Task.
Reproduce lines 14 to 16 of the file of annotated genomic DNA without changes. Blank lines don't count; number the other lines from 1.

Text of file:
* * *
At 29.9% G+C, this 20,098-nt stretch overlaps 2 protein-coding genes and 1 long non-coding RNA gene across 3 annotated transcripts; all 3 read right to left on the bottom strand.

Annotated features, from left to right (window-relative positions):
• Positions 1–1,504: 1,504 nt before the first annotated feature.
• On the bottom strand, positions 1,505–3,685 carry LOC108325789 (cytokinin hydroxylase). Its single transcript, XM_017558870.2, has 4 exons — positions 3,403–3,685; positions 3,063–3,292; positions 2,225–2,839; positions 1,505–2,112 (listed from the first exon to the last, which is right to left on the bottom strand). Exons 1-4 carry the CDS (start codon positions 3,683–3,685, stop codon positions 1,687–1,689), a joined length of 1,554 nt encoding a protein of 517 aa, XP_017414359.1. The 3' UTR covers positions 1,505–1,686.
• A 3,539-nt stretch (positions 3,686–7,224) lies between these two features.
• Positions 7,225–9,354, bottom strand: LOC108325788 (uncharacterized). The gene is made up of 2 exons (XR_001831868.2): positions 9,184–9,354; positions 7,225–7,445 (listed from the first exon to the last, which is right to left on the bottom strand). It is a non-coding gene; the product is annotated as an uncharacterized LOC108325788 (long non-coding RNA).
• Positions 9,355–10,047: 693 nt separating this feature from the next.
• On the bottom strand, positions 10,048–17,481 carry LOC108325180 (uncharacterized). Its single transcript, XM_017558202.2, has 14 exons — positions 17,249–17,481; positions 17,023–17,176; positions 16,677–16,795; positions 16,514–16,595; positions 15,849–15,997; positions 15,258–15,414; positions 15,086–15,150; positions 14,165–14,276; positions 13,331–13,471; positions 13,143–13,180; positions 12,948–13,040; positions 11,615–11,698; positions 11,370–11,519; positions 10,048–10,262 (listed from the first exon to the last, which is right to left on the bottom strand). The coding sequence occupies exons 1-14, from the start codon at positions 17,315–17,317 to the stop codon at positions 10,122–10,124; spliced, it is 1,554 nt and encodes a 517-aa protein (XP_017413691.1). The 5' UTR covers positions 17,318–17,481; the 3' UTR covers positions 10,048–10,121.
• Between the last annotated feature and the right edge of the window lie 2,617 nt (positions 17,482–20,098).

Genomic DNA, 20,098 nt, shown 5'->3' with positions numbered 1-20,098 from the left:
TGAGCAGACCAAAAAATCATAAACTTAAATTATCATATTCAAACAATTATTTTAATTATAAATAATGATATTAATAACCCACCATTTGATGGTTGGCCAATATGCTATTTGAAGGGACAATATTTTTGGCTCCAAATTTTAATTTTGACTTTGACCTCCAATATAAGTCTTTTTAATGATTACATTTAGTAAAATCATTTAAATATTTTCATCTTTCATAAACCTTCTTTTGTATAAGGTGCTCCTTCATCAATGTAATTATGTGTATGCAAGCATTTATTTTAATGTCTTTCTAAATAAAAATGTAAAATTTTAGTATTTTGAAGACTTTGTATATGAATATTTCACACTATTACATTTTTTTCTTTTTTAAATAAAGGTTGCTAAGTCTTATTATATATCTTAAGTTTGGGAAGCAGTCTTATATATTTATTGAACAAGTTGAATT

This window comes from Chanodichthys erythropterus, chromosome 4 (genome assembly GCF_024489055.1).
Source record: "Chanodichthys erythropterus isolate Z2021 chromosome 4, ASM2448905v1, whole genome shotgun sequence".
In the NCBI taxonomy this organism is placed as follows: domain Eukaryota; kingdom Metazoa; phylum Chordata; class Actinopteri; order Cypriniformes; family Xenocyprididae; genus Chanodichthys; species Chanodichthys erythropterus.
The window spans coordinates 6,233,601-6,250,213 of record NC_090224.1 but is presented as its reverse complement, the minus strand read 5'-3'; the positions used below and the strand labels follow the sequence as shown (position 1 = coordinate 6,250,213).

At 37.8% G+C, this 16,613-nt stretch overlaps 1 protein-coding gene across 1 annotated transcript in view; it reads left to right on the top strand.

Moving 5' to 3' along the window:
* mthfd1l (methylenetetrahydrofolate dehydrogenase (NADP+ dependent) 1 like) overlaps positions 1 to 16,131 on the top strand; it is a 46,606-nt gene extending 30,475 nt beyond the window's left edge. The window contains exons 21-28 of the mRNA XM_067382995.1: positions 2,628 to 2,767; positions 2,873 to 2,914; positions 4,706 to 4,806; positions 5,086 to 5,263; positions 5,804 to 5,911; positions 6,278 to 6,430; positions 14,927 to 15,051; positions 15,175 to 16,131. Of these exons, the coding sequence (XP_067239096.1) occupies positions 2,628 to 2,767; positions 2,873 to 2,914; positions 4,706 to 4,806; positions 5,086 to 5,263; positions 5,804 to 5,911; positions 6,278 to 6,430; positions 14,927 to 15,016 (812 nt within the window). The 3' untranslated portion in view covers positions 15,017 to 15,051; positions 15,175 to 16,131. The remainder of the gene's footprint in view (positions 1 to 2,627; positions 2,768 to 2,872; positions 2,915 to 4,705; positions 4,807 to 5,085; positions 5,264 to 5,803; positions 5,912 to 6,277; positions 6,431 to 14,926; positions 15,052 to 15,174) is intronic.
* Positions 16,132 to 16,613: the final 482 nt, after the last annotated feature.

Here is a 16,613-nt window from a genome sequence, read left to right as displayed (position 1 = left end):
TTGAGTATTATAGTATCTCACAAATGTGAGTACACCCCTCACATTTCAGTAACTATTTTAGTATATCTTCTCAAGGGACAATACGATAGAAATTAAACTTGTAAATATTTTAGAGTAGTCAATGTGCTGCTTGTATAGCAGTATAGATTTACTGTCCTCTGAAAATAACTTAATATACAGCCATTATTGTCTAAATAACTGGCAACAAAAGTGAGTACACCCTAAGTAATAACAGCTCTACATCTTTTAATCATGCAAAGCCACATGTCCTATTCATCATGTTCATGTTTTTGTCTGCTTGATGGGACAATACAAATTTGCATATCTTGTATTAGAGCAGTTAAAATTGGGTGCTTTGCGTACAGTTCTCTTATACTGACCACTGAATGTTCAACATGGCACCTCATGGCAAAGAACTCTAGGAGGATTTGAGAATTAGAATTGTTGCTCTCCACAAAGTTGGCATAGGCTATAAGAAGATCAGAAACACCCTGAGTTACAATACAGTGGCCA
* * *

In the NCBI taxonomy this organism is placed as follows: domain Eukaryota; kingdom Metazoa; phylum Chordata; class Actinopteri; order Cypriniformes; family Xenocyprididae; genus Chanodichthys; species Chanodichthys erythropterus.
The window spans coordinates 6,233,601-6,250,213 of record NC_090224.1 but is presented as its reverse complement, the minus strand read 5'-3'; the positions used below and the strand labels follow the sequence as shown (position 1 = coordinate 6,250,213).

At 37.8% G+C, this 16,613-nt stretch overlaps 1 protein-coding gene across 1 annotated transcript in view; it reads left to right on the top strand.